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First Job: Getting Your Foot in the Door

First Job: Getting Your Foot in the Door
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Just starting your career? It can be tough out there. The job market is competitive, and first-jobbers need to make a big impression. So if you’re wondering how to snag that dream position, check out these essential tips and get started on your career journey!

On the Radar

If you’ve just finished school or higher education, you might be asking yourself ‘how do I get my first job?’ Well, before you get your foot in the door, knock on it – make sure that you’re on the employment radar. You can do this by telling everyone, such as recruitment agencies, friends and family, as well as teachers and lecturers, that you’re job hunting. Don’t be shy – the worst that can happen is that people won’t get back to you!

Online Presence

Another great way to find a job is by making new contacts on social media, joining forums, and starting a blog to show off your ideas and initiative. Essentially, you need to start building your online presence, so that potential employers can find you. A great place to start is LinkedIn, which is a professional networking platform.

Make sure you keep it professional and invite everybody you know, or would like to work with, to follow your updates and support your career search. With an active following, and great content, prospective employers are bound to be wowed.

Get Creative

Creativity is essential in today’s marketplace – employers are looking for innovation, flexibility and uniqueness. So why not take a creative approach to your website, CV, applications and covering letters. 

We’re not suggesting you bust out a show tune in your first job interview, but do approach presentations, tasks and interview questions in exciting, memorable ways.

Work Experience or Internships?

There is a difference between work experience and internships, though not everyone knows exactly what that is! Internships involve a specific role for a period of time and, if the company values you and your potential, it may result in a paid position.

Work experience isn’t usually paid. It’s more of a taster, usually for a week or so, giving you the opportunity to see if that work area suits you and to network with new people. Many schools encourage you to undertake work experience, so that you can learn more about a particular field, and determine whether you’d like to pursue it.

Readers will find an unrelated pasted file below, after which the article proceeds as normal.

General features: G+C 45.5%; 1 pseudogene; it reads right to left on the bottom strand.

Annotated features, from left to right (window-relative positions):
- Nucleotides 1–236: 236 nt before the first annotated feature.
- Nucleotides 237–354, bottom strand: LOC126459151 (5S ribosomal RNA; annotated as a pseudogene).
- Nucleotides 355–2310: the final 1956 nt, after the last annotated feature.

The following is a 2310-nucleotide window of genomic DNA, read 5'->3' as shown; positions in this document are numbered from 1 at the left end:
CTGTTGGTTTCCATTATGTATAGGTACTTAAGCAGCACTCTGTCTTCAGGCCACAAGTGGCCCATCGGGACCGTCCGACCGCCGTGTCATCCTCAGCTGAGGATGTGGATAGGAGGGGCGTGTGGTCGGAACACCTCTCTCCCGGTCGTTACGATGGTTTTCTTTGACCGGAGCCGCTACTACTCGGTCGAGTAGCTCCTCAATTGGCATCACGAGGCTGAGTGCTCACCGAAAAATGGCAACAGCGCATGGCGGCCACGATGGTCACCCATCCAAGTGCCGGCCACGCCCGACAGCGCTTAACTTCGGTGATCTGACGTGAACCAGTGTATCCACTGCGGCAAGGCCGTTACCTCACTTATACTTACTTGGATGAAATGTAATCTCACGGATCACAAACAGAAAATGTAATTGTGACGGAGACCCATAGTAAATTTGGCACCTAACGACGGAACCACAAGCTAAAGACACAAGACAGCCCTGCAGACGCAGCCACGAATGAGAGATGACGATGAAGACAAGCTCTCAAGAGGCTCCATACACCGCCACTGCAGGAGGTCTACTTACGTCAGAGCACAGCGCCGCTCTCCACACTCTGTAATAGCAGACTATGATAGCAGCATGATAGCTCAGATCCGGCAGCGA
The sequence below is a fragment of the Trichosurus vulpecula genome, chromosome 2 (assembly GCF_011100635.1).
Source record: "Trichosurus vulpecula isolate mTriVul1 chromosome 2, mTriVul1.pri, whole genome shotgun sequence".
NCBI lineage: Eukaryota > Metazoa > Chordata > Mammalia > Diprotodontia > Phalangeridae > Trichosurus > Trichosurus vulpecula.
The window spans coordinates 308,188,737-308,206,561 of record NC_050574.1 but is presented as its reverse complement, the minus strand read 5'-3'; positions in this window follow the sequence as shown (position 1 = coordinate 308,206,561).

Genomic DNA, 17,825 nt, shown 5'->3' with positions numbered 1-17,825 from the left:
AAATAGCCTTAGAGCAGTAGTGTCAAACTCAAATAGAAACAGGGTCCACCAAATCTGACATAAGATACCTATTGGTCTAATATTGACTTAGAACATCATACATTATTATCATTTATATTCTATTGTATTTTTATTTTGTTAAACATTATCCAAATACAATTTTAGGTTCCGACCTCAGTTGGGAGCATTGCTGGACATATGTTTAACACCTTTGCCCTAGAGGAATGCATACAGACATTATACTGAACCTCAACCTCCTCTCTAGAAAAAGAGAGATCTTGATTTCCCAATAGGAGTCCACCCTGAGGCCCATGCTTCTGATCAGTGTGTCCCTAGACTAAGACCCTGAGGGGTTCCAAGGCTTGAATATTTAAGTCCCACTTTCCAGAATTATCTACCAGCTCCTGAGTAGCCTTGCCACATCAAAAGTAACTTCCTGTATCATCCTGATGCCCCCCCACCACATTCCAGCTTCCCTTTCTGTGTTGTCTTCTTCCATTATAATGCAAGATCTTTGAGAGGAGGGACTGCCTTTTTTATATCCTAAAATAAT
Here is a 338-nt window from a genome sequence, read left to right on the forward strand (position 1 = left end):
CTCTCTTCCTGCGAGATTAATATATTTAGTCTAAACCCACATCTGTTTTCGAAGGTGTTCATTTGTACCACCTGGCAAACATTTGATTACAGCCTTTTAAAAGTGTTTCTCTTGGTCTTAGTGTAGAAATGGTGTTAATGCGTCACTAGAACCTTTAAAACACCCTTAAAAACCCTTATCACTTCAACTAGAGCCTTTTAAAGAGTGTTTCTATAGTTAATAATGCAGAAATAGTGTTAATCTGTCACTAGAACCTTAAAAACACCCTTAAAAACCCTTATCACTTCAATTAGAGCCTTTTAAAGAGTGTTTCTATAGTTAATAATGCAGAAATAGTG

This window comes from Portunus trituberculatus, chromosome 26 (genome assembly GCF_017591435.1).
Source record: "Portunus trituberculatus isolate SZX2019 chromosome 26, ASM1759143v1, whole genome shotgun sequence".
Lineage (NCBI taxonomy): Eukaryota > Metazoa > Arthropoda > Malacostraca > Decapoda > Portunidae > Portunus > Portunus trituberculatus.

Amazing Apprenticeships

Modern apprenticeships are basically brilliant – but not enough people know about them! Aimed at 16-21 year olds (though you can still apply if you’re older), you’ll spend around 80% of the time working and 20% in training. So you’ll be learning on the job!

If you’re on a programme that lasts between one and five years, you should get a wage, as well as holiday pay. Check out the government’s apprenticeships guide for more information.


Volunteer roles are usually unpaid, but they can be a great way to meet people and expand your skills. You could volunteer somewhere linked to your career plan but, wherever you work, volunteering boosts your confidence – and your CV. 

If you’re keen on volunteering, check out the National Council for Voluntary Organisations (NCVO). You can also ask local charities if they’d let you volunteer for them.

Job for Life?

It’s one thing to get your foot in the door, but how do you plant the rest of yourself firmly in your new role? Well, the clichés are true – you may need to make tea, fetch the post and say yes to every errand. It’s also essential to learn everyone’s names (write them down if you’re prone to forgetfulness), learn how to use the office tech, and hit-up your co-workers with your creativity, commitment and enthusiasm.

Overall, if you really want your job to last, don’t pretend to be someone you’re not. Be the best version of yourself from the moment you clock-in.


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